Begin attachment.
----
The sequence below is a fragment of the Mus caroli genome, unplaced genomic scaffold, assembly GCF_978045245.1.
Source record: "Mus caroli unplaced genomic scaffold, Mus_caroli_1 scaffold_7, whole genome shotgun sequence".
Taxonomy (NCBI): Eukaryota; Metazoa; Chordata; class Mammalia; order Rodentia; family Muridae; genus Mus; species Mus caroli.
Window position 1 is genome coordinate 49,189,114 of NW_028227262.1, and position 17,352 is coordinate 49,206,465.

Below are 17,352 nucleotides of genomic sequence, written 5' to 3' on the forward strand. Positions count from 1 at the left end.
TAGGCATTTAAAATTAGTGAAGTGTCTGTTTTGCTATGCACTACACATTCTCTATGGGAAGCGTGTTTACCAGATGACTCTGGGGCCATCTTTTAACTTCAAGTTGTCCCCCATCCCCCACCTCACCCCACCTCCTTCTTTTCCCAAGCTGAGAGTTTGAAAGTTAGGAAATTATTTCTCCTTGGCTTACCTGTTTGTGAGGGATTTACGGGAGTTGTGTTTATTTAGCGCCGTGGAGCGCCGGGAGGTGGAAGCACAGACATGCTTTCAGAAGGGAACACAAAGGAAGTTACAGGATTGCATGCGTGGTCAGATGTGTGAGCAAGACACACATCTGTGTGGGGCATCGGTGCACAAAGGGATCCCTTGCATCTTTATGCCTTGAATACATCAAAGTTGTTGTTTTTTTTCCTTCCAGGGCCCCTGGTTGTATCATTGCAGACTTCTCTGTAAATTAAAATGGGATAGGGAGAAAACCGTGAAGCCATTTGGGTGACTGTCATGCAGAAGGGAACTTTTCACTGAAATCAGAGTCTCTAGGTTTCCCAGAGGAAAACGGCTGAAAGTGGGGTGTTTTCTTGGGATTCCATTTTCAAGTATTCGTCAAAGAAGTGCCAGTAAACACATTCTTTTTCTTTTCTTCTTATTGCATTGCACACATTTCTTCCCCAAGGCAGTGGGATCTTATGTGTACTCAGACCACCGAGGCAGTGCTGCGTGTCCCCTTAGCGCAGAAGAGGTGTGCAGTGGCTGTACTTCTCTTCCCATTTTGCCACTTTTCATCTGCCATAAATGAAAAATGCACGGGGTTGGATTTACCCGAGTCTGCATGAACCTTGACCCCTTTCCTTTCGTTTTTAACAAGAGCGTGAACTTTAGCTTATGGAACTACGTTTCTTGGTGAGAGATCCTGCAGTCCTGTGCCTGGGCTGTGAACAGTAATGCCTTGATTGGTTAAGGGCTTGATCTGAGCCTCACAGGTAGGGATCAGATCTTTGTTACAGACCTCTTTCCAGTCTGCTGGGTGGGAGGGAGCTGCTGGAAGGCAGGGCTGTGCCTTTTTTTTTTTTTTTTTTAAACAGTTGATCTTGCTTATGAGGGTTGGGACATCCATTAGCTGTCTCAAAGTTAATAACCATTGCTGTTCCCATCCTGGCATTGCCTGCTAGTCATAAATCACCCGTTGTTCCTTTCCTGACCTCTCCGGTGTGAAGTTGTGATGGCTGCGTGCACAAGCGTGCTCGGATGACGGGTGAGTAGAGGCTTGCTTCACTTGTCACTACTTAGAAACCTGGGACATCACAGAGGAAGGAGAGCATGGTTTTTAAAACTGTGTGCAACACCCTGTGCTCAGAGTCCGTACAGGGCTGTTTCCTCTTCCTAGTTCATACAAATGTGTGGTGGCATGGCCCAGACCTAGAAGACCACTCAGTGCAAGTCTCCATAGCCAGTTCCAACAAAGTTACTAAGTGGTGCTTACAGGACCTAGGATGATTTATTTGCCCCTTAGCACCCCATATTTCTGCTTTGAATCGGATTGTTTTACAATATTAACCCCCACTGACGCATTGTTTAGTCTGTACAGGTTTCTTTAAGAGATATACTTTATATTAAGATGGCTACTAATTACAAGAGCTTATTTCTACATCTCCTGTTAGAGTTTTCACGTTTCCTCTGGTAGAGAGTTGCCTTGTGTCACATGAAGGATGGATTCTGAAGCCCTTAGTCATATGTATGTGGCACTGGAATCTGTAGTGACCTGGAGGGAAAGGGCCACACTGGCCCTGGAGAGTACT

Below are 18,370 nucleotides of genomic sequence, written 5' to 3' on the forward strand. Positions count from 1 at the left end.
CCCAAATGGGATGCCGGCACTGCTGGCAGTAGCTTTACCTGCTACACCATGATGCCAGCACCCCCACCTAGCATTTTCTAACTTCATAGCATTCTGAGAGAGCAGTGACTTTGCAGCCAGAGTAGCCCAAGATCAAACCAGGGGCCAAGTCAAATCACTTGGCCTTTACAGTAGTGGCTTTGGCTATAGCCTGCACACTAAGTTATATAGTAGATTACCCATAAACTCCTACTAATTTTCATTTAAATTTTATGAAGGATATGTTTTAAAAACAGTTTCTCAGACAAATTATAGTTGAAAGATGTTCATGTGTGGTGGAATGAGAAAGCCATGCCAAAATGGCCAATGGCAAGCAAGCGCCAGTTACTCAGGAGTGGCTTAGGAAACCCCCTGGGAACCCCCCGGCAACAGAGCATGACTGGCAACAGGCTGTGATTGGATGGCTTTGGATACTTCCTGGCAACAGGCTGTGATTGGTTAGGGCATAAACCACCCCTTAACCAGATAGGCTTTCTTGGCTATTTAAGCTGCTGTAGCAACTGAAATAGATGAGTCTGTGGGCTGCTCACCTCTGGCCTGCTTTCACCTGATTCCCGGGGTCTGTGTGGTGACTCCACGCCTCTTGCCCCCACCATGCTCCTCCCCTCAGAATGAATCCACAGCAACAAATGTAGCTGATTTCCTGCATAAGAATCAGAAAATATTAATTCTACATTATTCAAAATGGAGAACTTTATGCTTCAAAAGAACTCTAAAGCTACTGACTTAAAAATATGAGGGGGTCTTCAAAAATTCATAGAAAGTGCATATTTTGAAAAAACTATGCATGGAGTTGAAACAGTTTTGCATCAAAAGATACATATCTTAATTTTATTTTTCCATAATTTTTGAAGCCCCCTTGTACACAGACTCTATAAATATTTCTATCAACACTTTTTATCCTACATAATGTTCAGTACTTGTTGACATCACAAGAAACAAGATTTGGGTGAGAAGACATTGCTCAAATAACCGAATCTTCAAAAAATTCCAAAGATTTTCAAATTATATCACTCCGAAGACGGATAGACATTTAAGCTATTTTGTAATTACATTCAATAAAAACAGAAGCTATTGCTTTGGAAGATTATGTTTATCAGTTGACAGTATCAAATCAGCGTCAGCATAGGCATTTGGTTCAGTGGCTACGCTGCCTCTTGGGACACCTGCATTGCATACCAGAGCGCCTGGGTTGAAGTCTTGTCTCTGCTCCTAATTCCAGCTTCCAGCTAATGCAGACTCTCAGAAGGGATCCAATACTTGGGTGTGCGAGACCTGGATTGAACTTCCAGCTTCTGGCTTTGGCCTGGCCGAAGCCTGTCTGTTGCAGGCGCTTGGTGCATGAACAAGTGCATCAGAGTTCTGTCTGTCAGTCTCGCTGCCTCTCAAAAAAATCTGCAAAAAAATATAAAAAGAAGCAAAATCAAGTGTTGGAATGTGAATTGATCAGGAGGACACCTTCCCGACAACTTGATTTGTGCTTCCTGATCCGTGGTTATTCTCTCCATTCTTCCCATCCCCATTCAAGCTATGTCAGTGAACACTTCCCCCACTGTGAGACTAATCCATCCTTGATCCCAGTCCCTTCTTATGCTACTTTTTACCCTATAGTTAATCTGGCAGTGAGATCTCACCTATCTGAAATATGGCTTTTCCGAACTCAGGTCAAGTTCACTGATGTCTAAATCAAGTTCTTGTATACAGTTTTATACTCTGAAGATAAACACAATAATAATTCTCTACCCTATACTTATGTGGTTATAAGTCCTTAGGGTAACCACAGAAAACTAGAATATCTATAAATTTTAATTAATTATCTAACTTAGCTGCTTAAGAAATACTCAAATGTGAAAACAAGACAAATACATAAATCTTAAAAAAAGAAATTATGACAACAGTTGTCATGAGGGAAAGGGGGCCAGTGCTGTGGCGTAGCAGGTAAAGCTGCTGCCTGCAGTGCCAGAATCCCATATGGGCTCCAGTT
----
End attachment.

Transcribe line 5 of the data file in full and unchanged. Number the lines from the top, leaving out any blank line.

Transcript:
Below are 17,352 nucleotides of genomic sequence, written 5' to 3' on the forward strand. Positions count from 1 at the left end.